I’ve learned in my analysis class, that

\int \frac{1}{x} \mathrm dx = \ln(x).

I can live with that, and it’s what I use when solving equations like that.

But how can I solve this,withoutknowing that beforehand.Assuming the standard rule for integration is

\int x^a \, \mathrm dx = \frac{1}{a+1} \cdot x^{a+1} + C .

If I use that and apply this to \int \frac{1}{x} \,\mathrm dx:

\begin{align*}

\int \frac{1}{x}\mathrm dx &= \int x^{-1} \,\mathrm dx \\

&= \frac{1}{-1+1} \cdot x^{-1+1} \\

&= \frac{x^0}{0}

\end{align*}Obviously, this doesn’t work, as I get a division by 0. I don’t really see, how I can end up with \ln(x). There seems to be something very fundamental that I’m missing.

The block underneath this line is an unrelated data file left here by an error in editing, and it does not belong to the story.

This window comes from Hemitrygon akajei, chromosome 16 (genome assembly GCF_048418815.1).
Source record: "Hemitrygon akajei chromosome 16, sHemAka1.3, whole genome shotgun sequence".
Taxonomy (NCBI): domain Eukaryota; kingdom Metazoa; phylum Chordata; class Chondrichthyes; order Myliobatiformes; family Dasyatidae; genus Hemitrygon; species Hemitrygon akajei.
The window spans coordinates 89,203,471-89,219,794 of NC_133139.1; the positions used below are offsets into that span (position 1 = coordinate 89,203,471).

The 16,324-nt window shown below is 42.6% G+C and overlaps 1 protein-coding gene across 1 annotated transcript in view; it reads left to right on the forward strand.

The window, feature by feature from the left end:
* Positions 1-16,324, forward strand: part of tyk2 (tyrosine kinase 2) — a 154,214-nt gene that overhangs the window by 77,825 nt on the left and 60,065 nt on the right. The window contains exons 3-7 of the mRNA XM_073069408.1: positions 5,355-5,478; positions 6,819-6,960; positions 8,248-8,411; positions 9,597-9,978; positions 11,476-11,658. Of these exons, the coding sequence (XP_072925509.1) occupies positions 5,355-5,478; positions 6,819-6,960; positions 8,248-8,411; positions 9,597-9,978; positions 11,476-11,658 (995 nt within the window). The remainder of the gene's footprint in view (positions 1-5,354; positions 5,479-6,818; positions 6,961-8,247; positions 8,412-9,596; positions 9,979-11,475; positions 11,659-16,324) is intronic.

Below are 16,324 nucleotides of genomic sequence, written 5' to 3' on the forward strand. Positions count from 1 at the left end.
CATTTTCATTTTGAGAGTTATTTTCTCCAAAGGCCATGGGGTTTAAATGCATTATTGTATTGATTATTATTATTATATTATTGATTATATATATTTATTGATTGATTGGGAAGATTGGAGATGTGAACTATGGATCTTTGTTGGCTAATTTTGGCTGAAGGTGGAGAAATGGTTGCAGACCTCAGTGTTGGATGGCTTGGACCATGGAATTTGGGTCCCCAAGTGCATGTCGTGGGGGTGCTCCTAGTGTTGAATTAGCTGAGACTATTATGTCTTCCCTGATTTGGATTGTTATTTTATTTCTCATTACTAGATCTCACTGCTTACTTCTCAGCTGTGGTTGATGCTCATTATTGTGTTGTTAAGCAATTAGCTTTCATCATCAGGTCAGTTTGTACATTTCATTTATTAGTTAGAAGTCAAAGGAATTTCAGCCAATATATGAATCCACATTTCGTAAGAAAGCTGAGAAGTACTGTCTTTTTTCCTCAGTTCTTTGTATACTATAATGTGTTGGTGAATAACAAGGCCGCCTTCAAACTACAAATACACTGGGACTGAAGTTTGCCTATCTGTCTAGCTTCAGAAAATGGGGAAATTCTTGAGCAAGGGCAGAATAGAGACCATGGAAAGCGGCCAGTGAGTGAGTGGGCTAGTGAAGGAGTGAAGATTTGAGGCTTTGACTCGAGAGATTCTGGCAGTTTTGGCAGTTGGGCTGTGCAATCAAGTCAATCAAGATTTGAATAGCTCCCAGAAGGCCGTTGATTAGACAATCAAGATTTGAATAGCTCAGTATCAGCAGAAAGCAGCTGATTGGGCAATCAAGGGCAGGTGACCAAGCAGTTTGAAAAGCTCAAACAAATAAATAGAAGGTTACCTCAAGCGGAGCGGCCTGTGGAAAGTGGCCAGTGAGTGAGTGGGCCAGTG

I study computer sciences, so, we usually omit things like in-depth math theory like that. We just learned that \int \frac{1}{x} dx = \ln(x) and that’s what we use.

**Answer**

If you want to try to prove \int\frac{\mathrm dx}x=\ln x + C (for x \gt 0), try the substitution

\begin{align}

x &= e^u \\

\mathrm dx &= e^u \mathrm du

\end{align}

This substitution is justified because the exponential function is bijective from \mathbb{R} to (0,\infty) (hence for every x there exists a u) and continuously differentiable (which allows an integration by substitution).

\int\frac{\mathrm dx}x=\int\frac{e^u\mathrm du}{e^u}=u+C

Now just use the fact that natural log is the inverse of the exponential function. If x=e^u,u=\ln x.

**Attribution***Source : Link , Question Author : polemon , Answer Author : Ali Caglayan*